The Dakar Rally (or simply "The Dakar"; formerly known as "The Paris Dakar" or "Paris to Dakar Rally" and now as "The Lisboa Dakar") is an annual off-road race, organised by the Amaury Sport Organisation. The race is open to amateur and professional entries. Amateurs typically make up about eighty percent of the participants.
Despite its name it is an off-road Endurance race, called a Rally-raid rather than a conventional rally—the terrain the competitors traverse is much tougher and the vehicles used are true off-road vehicles rather than the modified sedans used in rallies. Most of the competitive special sections are off-road, crossing dunes, mud, camel grass, rocks and Erg (landform) among others. The distances of each stage covered vary from several Kilometers up to 800 to 900 kilometers (500–560 mi) per day.
History and routeEdit
The race originated in 1978, a year after racer Thierry Sabine got lost in the Desert and decided that it would be a good location for a regular rally. Originally, the rally was from Paris, France to Dakar, Senegal, interrupted by a transfer across the Mediterranean. However, due to politics and other factors, the course, including origin and destination, has varied over the years. Dakar has been the destination city on all but four occasions. The rally began at Paris each year until 1995. In 1994 the rally both began and ended in Paris, but due to complaints by the mayor, the finish had to be moved from the Champs-Élysées to Euro Disney. This also caused the organisation to lay out the rally through different locations in following years.
Complete list of routesEdit
- 1979–1980: Paris–Dakar
- 1981–1988: Paris–Algiers–Dakar
- 1989: Paris–Tunis–Dakar
- 1990–1991: Paris–Tripoli–Dakar
- 1992: Paris–Cape Town
- 1993: Paris–Dakar
- 1994: Paris–Dakar–Paris
- 1995–1996: Granada–Dakar
- 1997: Dakar–Agadez–Dakar
- 1998: Paris–Granada–Dakar
- 1999: Granada–Dakar
- 2000: Dakar–Cairo
- 2001: Paris–Dakar
- 2002: Arras–Madrid–Dakar
- 2003: Marseille–Sharm el-Sheikh
- 2004: Clermont-Ferrand–Dakar
- 2005: Barcelona–Dakar
- 2006: Lisbon–Dakar
- 2007: Lisbon–Dakar
- 2008: cancelled
- 2009: Argentina–Chile–Argentina
Recent rallies pass through Morocco, Western Sahara and on to the grasslands and deserts of Mauritania. The segments running through Atar and the sand dunes and canyons of Mauritania's Adrar Region may be the most challenging in all Off-road racing.
In 1992, Hubert Auriol won the Dakar in an automobile after having previously won the Motorcycle competition on two occasions, making him the first driver to win on both two and four wheels. Later on, Stéphane Peterhansel managed to do the same. In 2001, Jutta Kleinschmidt was the first woman to win the Dakar, driving a Mitsubishi Pajero/Montero, co-driving with fellow German Andreas Schulz. In 2006, Patsy Quick became the first British woman to complete the Dakar (on a motorcycle).
The 2008 was canceled on January 4, 2008 amid fears of terrorist attack(s). This caused serious doubts over the future of the rally. Various newspapers in Africa called the cancellation a "death sentence" for the race. Chile and Argentina, in South America, offered their territory to host the event, as well as the Czech Republic, or Hungary in Central Europe. The ASO finally decided to establish the Dakar Series competition, which first event is the 2008 Central Europe (Hungary-Romania), between April 20 and April 26 2008. The 2009 event will organized in the two South American countries, between January 3-18, 2009. Group 2 is Super-Production bikes, which are more substantially modified than Marathon bikes, subdivided between engines of greater and less than 451 cc. The Open class accepts weight-qualifying vehicles such as SCORE International trucks. They are divided into two groups, T4 and T5.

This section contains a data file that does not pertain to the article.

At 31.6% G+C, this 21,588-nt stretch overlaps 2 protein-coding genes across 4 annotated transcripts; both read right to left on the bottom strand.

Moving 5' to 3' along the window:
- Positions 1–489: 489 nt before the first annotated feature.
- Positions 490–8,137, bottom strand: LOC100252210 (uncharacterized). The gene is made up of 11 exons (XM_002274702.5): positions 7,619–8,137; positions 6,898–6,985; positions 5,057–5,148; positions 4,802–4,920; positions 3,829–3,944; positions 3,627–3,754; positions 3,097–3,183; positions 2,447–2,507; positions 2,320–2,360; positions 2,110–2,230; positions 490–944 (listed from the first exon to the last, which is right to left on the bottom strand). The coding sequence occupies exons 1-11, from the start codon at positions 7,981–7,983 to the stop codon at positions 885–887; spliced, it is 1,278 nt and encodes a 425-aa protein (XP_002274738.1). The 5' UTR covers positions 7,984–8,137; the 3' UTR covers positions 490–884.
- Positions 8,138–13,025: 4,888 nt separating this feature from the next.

T4 class trucks participate in the competition, while T5 trucks travel from bivouac to bivouac to support the competition vehicles.
Six people were killed during the 1988 race, three participants and three local residents. In one incident, Baye Sibi, a 10-year-old Malian girl, was killed by a racer while she crossed a road. A film crew's vehicle killed a mother and daughter in Mauritania on the last day of the race. The race participants killed, in three separate crashes, were a Dutch navigator on the DAF team, a France Privateer (motorsport), and a French Motorcycle. Racers were also blamed for starting a Wildfire that caused a panic on a train running between Dakar and Bamako, where three more people were killed.
In 2005, Spanish motorcyclist José Manuel Pérez died in a Spanish hospital on Monday, January 10 after crashing the week before on the 7th stage. Italian motorcyclist Fabrizio Meoni, a two-time winner of the event, became the second Dakar Rally rider to die in two days, following Pérez on January 11 on stage 11. Meoni was the 11th motorcyclist and the 45th competitor overall to die in the history of the race. On January 13, a five-year-old Senegalese girl was crushed beneath the wheels of a Service lorry after wandering onto a main road, bringing the total deaths to five. Many other African non-participants are said to have been killed because of the Dakar rally, but unlike the participants, no official figures are available and the names of the victims are usually not given.
In 2006, 41 year old Australia KTM motorcyclist Andy Caldecott, in his third time in the Dakar, died January 9 as a result of neck injuries received in a crash approximately 250 km (155 mi) into stage 9, between Nouakchott and Kiffa, only a few kilometers from the location where Meoni had his fatal wreck the year before. He won the third stage of the 2006 event between Nador and Er Rachidia only a few days before his death. The death occurred despite efforts by the event organisers to improve competitor safety, including speed limits, mandatory rest at fuel stops, and reduced fuel capacity requirements for the bike classes. On January 13, a 10-year old boy died while crossing the course after being hit by a car driven by Latvian Māris Saukāns, while on January 14 a 12-year old boy was killed after being hit by a support lorry.
In 2007, 29-year old South African motor racer Elmer Symons died of injuries sustained in a crash during the fourth stage of the Rally. Symons crashed with his bike in the desert between Er Rachidia and Ouarzazate, Morocco. Another death occurred on January 20, the night before the race's finish, when 42-year-old motorcyclist Eric Aubijoux died suddenly. The cause of death was initially believed to be a heart attack, however it was later suggested that Aubijoux died of internal injuries sustained in a crash earlier that day while competing in the 14th stage of the race.